Tax Advisory: Implications to consider when repatriating to the UK

Many “expats” are considering moving back to the UK either for retirement or work. This article highlights some of the tax pitfalls to watch out for, where a bit of advance planning can avoid significant unnecessary expenses.

Timing of UK Residence

As UK tax residence is the key factor for liability to UK tax, the timing of becoming a UK tax resident is critical. The UK Tax Year runs from 6th  April to 5th April, and the starting point is that an individual is a UK tax resident for the whole Tax year, even if they don’t arrive in the UK until part way through – ‘ split year’ can apply, but it is quite limited in its scope.

One particular trap for those returning to the UK is that they may end up with an ‘only home’ in the UK if perhaps one party to a marriage is staying in UAE for work, but the other has already set up a home in the UK. This can make both individuals UK tax residents, which can have disastrous tax consequences – for example, any ‘End of Service Gratuity’ payable on the termination of UAE employment becomes wholly taxable in the UK. Furthermore, if you have only been abroad for less than 5 UK Tax Years, you may have tax when you return on income and capital gains you made while away.

Rebasing Assets / Reviewing Structures

When you become a UK resident, there is no automatic rebasing of assets for tax purposes. If you have any assets, e.g. a London property, that you have held for many years, you could avoid some or all of the tax on any gain by selling it before becoming a UK tax resident. The same goes for investments – make sure you review these in plenty of time before you leave so that they can be sold and any gains realised tax-free.

If you have any offshore companies or trusts created while you have been resident abroad, review these, preferably in the Calendar year before you plan to return to the UK. Becoming a UK tax resident with an offshore structure in tow can give you a worse tax outcome than directly held investments. If you continue to have business interests in UAE after you return to the UK, consider corporate governance to ensure that the whole business does not become UK tax resident when you do.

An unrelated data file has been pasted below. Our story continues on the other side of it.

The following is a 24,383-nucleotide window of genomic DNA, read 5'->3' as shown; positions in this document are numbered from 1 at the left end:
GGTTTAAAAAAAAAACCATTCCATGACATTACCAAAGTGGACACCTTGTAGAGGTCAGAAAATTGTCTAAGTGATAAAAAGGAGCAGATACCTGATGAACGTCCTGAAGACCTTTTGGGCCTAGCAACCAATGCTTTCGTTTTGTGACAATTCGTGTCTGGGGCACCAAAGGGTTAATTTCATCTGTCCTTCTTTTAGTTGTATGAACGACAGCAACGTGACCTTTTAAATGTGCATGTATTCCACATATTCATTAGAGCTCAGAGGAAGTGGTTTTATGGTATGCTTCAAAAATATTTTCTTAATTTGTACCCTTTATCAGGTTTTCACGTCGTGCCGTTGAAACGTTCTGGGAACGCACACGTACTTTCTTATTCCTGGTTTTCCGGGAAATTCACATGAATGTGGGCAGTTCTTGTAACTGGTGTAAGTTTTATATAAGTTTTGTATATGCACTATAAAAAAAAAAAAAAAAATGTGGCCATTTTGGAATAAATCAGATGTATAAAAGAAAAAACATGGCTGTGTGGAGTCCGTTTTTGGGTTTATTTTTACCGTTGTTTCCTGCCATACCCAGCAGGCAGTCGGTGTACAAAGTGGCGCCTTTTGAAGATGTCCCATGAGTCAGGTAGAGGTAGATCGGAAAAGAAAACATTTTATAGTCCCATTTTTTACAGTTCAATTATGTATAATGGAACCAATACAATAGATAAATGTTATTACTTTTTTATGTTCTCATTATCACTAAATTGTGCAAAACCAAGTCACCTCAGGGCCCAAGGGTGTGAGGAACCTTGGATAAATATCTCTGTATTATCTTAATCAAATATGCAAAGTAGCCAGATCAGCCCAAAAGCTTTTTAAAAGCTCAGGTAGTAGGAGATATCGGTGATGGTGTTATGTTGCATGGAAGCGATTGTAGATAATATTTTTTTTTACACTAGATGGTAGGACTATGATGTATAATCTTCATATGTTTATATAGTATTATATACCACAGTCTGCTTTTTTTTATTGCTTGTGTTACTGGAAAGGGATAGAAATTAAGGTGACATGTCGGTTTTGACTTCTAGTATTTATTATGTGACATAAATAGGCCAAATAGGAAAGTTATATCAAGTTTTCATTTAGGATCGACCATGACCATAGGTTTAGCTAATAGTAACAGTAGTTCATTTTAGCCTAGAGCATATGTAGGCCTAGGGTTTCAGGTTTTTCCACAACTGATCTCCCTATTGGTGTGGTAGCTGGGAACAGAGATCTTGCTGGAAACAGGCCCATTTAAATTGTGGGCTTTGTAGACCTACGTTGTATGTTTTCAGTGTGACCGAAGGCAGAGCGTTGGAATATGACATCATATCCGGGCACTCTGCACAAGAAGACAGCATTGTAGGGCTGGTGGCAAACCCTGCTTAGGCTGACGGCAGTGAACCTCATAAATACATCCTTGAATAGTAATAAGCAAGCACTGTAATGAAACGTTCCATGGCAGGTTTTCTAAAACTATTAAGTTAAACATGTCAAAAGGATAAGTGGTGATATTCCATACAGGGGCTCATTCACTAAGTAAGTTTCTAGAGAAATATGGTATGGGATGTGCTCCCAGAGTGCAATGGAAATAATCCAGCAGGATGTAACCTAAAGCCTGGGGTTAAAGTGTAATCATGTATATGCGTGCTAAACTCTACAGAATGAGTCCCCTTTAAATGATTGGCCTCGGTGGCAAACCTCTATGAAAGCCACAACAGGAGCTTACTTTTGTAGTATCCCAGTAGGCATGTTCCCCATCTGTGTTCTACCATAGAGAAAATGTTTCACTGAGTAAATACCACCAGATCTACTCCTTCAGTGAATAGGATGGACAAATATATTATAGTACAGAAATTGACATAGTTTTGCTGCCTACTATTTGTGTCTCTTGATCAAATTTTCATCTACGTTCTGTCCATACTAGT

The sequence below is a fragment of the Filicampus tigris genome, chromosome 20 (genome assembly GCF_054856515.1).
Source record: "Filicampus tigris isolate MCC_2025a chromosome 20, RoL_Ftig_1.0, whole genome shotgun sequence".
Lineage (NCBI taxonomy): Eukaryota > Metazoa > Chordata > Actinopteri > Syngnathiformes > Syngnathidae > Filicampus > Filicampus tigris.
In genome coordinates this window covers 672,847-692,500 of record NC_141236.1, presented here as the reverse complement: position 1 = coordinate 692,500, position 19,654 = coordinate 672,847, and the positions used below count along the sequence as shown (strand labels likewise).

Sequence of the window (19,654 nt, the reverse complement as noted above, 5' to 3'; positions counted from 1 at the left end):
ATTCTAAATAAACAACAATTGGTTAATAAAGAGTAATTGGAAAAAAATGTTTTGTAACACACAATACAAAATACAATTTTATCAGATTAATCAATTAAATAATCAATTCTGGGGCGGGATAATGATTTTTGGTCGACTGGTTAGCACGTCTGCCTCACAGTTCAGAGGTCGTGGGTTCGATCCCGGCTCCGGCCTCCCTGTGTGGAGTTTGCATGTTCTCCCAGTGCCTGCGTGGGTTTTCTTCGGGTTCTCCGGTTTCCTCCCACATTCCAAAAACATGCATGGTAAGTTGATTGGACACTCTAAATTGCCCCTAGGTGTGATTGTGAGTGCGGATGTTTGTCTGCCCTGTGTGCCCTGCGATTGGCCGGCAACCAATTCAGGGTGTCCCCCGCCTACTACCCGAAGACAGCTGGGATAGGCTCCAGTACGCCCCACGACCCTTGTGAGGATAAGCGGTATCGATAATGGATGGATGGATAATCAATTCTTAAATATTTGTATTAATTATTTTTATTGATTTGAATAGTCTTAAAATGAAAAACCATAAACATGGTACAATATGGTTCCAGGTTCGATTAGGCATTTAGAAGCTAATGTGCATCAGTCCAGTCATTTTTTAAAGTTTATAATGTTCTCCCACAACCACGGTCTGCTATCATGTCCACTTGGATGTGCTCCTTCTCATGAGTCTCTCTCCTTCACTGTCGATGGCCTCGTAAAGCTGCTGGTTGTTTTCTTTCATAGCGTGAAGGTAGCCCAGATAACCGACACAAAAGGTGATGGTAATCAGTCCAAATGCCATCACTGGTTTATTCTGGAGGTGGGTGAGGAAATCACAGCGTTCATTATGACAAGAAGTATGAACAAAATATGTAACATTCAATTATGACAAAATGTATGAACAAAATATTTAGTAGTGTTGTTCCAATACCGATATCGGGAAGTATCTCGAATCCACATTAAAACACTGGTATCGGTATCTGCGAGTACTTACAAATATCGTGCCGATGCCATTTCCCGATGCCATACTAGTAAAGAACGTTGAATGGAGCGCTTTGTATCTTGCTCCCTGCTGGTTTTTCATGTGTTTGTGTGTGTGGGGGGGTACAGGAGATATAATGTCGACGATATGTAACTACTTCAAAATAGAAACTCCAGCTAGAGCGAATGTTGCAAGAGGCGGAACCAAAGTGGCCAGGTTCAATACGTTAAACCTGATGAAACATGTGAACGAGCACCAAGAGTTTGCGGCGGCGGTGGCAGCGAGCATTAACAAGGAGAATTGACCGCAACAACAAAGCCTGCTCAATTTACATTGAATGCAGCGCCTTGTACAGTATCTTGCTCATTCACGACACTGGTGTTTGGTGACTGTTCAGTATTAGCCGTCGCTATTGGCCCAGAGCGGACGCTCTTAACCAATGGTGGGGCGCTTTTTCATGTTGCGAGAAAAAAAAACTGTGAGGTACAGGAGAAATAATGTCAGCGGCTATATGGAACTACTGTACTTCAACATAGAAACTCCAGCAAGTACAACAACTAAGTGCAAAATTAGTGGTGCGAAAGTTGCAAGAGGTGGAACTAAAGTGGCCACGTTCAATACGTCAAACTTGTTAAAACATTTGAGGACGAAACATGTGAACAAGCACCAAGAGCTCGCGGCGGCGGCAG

Planning for Tax Efficiency after you return to UK

There are still ways that you can invest tax efficiently after you return to the UK, provided you have rebased your assets beforehand. Consider various options with a UK-qualified financial adviser, including appropriately priced offshore insurance bonds, ISAs and pension planning.

Moving back to the UK may also be the time to consider UK Inheritance Tax planning (the rate of UK IHT is 40%). This can be mitigated by making gifts, using trusts or a ‘Family Investment Company’, which can be a very flexible estate and tax planning tool for medium to high net worth clients.

Consider whether your Wills are up to date and whether you still have assets in UAE or elsewhere outside the UK which need to be covered by an estate plan.

The timing of buying UK real estate can be very important. New purchasers may face an additional 5% Stamp Duty from 1 April 2021 onwards because of new rules – this can be mitigated or reclaimed in certain circumstances, but strict timescales apply.

Michael Evans

Michael is a UK Solicitor with over 30 years of experience advising financial institutions and high net worth individuals on international trust and tax matters. He travels widely, especially to the Middle East, where he is a regular contributor to the Society of Estate Practitioners Arabia Branch.

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